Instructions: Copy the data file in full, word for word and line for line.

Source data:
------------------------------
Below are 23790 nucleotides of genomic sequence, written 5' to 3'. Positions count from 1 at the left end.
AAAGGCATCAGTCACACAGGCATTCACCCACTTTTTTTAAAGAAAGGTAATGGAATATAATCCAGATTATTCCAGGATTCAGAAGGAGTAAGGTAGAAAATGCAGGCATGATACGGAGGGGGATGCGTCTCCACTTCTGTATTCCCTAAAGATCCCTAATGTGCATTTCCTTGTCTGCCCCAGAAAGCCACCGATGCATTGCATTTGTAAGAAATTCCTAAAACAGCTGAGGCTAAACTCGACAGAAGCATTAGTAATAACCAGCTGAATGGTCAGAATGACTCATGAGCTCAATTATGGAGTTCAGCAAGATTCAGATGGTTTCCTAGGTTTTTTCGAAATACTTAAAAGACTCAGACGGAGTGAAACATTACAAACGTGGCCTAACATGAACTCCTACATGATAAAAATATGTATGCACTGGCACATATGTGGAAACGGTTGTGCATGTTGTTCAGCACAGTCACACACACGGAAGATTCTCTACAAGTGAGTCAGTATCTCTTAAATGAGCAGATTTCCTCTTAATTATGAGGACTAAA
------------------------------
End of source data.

Below are 23790 nucleotides of genomic sequence, written 5' to 3'. Positions count from 1 at the left end.
AAAGGCATCAGTCACACAGGCATTCACCCACTTTTTTTAAAGAAAGGTAATGGAATATAATCCAGATTATTCCAGGATTCAGAAGGAGTAAGGTAGAAAATGCAGGCATGATACGGAGGGGGATGCGTCTCCACTTCTGTATTCCCTAAAGATCCCTAATGTGCATTTCCTTGTCTGCCCCAGAAAGCCACCGATGCATTGCATTTGTAAGAAATTCCTAAAACAGCTGAGGCTAAACTCGACAGAAGCATTAGTAATAACCAGCTGAATGGTCAGAATGACTCATGAGCTCAATTATGGAGTTCAGCAAGATTCAGATGGTTTCCTAGGTTTTTTCGAAATACTTAAAAGACTCAGACGGAGTGAAACATTACAAACGTGGCCTAACATGAACTCCTACATGATAAAAATATGTATGCACTGGCACATATGTGGAAACGGTTGTGCATGTTGTTCAGCACAGTCACACACACGGAAGATTCTCTACAAGTGAGTCAGTATCTCTTAAATGAGCAGATTTCCTCTTAATTATGAGGACTAAA